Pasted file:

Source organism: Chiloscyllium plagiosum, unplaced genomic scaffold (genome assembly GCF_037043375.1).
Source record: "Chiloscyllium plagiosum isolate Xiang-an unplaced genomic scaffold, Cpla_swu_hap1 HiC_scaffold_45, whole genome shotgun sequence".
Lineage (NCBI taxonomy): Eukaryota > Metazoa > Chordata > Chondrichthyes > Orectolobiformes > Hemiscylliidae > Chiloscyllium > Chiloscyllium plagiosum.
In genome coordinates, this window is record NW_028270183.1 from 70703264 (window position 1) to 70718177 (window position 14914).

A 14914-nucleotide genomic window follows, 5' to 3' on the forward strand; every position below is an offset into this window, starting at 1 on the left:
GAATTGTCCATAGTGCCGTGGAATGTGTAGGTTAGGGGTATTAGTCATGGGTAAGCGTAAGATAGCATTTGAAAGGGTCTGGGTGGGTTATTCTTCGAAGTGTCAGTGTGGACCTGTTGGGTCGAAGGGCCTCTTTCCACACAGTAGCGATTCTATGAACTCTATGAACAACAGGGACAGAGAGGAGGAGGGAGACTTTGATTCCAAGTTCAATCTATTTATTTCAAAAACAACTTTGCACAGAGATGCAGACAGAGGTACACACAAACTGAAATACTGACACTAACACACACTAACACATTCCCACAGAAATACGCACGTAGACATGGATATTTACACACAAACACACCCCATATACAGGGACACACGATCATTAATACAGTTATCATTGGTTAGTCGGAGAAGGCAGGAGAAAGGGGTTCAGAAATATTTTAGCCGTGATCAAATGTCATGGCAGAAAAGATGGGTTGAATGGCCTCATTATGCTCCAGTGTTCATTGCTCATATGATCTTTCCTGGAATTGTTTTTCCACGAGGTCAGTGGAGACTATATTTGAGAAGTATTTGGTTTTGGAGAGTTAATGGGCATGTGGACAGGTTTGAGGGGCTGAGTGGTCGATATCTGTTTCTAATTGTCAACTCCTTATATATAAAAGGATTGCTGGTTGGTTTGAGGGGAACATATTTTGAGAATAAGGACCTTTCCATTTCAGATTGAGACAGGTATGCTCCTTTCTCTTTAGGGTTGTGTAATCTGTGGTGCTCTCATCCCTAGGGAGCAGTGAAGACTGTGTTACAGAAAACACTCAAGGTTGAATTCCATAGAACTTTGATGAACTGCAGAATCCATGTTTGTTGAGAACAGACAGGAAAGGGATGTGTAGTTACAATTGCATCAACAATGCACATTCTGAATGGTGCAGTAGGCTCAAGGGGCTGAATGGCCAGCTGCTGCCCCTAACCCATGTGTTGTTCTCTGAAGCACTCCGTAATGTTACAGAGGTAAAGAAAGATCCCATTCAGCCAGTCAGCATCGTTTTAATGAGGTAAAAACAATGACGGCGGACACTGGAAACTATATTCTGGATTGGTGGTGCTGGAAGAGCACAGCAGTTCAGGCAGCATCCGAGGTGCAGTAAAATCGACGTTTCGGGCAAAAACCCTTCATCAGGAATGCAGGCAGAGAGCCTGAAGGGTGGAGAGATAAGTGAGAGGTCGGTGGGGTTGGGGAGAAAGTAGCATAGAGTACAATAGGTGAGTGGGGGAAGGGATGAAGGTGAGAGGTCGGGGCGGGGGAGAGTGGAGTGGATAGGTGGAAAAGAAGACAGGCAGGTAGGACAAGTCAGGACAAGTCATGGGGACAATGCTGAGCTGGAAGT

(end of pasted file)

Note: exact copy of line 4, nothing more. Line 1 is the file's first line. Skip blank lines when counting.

In genome coordinates, this window is record NW_028270183.1 from 70703264 (window position 1) to 70718177 (window position 14914).